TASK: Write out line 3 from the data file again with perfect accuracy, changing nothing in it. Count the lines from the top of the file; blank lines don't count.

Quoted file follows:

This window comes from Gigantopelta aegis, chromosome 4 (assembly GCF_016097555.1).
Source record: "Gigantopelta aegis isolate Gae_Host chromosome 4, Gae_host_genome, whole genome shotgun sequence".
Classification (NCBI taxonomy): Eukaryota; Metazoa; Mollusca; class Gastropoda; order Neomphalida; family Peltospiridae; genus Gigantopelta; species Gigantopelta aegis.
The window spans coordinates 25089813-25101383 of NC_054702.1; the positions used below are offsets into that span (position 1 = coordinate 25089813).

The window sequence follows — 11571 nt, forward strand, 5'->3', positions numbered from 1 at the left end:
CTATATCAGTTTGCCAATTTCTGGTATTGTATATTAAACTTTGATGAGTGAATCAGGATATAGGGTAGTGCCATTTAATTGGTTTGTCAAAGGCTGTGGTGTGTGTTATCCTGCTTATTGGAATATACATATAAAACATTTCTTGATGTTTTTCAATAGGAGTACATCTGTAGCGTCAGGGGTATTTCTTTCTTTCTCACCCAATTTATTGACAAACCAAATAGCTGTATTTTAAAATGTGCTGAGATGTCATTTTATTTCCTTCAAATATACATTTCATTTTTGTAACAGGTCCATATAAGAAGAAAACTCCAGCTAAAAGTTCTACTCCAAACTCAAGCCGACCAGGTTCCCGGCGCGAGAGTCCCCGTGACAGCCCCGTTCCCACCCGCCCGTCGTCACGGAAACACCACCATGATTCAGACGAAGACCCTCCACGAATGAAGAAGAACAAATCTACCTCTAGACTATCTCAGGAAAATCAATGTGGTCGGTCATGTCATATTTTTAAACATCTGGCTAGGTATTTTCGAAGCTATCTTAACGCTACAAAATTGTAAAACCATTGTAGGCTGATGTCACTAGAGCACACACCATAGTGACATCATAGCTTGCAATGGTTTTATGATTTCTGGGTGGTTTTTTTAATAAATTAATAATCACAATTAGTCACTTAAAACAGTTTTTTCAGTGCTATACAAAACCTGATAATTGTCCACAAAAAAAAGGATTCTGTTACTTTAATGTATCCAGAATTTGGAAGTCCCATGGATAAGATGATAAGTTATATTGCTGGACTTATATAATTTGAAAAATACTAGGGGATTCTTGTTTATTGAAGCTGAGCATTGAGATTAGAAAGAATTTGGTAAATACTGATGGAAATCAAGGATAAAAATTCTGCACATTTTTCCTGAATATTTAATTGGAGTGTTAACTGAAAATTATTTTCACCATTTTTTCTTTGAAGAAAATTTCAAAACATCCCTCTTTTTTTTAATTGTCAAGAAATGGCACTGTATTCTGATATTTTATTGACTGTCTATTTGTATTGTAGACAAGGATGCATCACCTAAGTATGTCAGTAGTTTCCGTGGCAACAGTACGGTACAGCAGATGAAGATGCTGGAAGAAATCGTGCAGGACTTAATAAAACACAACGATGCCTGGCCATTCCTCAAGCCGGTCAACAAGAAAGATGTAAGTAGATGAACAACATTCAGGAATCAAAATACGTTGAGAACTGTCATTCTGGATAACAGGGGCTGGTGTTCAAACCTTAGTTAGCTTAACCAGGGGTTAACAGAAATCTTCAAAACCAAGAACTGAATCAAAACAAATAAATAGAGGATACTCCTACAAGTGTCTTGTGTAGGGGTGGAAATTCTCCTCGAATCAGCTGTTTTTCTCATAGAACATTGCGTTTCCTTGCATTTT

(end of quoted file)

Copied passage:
Classification (NCBI taxonomy): Eukaryota; Metazoa; Mollusca; class Gastropoda; order Neomphalida; family Peltospiridae; genus Gigantopelta; species Gigantopelta aegis.